vs Detroit 47%  -237  37%  -199  12%  +38 
 vs Golden State 49%  +61  34%  -20  15%  -40 
 vs Houston 49%  +88  38%  +41  10%  -51 
 vs Indiana 48%  -59  39%  -6  10%  -23 
 vs L.A. Clippers 51%  -71  36%  -27  10%  -31 
 vs L.A. Lakers 47%  +15  40%  -115  11%  +39 
 vs Memphis 51%  -97  36%  -33  10%  +5 
 vs Miami 49%  -75  38%  -76  10%  -46 
 vs Milwaukee 49%  +8  40%  +104  8%  -25 
 vs Minnesota 49%  +76  35%  -91  12%  +38 
 vs New Jersey 45%  +29  38%  -6  14%  -28 
 vs New Orleans 49%  +86  37%  -7  12%  -39 
 vs New York 52%  +306  36%  +42  10%  -111 
 vs Orlando 48%  -8  36%  +124  12%  -10 
 vs Philadelphia 50%  +93  38%  -8  9%  -48 
 vs Phoenix 47%  -140  43%  -133  8%  -15 
 vs Portland 50%  +145  36%  +84  11%  +60 
 vs Sacramento 49%  -45  38%  +114  10%  -29 
 vs San Antonio 47%  -214  38%  -31  11%  -73 
 vs Seattle 50%  +144  36%  +54  10%  +20 
 vs Toronto 48%  +167  38%  -14  11%  +8 
 vs Utah 48%  +58  34%  +100  15%  -18 
 vs Washington 47%  -3  38%  -46  13%  +20 

This look perhaps leaves a little less wiggle room for Doc: the Celtics have been about even against opposing teams' when four or five of the opponent starters on the floor, but when the Boston adversaries have gone with lineups with three of less starters, they've outscored the Celtics by 124 points.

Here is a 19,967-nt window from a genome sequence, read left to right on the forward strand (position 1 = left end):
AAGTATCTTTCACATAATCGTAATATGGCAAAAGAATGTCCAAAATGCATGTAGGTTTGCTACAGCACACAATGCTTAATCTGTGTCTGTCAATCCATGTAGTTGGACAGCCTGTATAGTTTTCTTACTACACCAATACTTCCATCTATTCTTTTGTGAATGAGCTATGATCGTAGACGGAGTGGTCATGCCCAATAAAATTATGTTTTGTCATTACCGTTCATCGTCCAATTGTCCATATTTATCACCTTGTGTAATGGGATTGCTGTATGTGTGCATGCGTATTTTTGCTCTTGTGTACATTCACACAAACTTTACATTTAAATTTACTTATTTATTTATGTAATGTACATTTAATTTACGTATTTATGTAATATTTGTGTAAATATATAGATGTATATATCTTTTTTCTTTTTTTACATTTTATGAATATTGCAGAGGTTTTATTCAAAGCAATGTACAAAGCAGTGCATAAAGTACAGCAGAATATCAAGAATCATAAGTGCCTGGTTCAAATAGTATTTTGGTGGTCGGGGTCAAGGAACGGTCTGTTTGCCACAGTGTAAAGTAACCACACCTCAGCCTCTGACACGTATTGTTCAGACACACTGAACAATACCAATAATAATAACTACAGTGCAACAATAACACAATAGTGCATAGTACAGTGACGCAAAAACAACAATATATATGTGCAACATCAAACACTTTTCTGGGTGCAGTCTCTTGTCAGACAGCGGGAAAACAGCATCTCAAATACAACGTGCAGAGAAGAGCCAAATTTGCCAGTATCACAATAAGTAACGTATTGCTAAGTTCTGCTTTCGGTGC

If you're getting creamed by lineups with 4/5ths or more of the opposing starters, you can make a case it's primarily a talent discrepancy (or your team going with the wrong starting five), but when you're getting clobbered by the opposing bench, then it's harder to shake the notion that you are getting beat in part from the other team winning the in-game substitution matchups.

The Pistons for instance pummel the opposition regardless of what the foes throw at them, excepting the 0/1 starter garbage time minutes. Phil Jackson's Lakers as another example have been barely above even facing opponents units with four or more starters, but once the opponent goes deeper into the bench, then the Lakers strike, outscoring their opponents by 115 against 2/3 starter lineups.

The next logical place to go with this analysis is to break down the actual substitutions and counter-moves as they happen, with ensuing results, and adjustments for how the game was going to that point. This however becomes increasingly complex (picture 6x6 grids), and while fascinating for us uber-stats freaks, perhaps a little more than is warranted here -- in other words we'll save it for another time.

Also see:
Stats for Mr. Simmons: blown 4th quarter leads, comebacks and team stats "in the clutch"